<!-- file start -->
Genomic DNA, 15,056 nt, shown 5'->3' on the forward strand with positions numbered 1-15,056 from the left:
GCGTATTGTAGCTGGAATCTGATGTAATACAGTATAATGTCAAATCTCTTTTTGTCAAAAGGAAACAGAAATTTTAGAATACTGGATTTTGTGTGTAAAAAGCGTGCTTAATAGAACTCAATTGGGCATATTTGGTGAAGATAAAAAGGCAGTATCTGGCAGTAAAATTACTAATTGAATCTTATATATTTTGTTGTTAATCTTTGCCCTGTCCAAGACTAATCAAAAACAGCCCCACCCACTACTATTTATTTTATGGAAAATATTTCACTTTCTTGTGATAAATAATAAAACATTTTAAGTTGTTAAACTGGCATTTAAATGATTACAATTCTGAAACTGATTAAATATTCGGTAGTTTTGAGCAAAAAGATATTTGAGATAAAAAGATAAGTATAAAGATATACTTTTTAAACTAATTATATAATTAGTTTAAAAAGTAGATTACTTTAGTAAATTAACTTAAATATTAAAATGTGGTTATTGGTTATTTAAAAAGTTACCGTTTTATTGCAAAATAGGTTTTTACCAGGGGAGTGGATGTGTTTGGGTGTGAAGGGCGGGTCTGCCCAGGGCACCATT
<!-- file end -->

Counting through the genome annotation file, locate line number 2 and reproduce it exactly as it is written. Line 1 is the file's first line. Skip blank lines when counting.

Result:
GCGTATTGTAGCTGGAATCTGATGTAATACAGTATAATGTCAAATCTCTTTTTGTCAAAAGGAAACAGAAATTTTAGAATACTGGATTTTGTGTGTAAAAAGCGTGCTTAATAGAACTCAATTGGGCATATTTGGTGAAGATAAAAAGGCAGTATCTGGCAGTAAAATTACTAATTGAATCTTATATATTTTGTTGTTAATCTTTGCCCTGTCCAAGACTAATCAAAAACAGCCCCACCCACTACTATTTATTTTATGGAAAATATTTCACTTTCTTGTGATAAATAATAAAACATTTTAAGTTGTTAAACTGGCATTTAAATGATTACAATTCTGAAACTGATTAAATATTCGGTAGTTTTGAGCAAAAAGATATTTGAGATAAAAAGATAAGTATAAAGATATACTTTTTAAACTAATTATATAATTAGTTTAAAAAGTAGATTACTTTAGTAAATTAACTTAAATATTAAAATGTGGTTATTGGTTATTTAAAAAGTTACCGTTTTATTGCAAAATAGGTTTTTACCAGGGGAGTGGATGTGTTTGGGTGTGAAGGGCGGGTCTGCCCAGGGCACCATT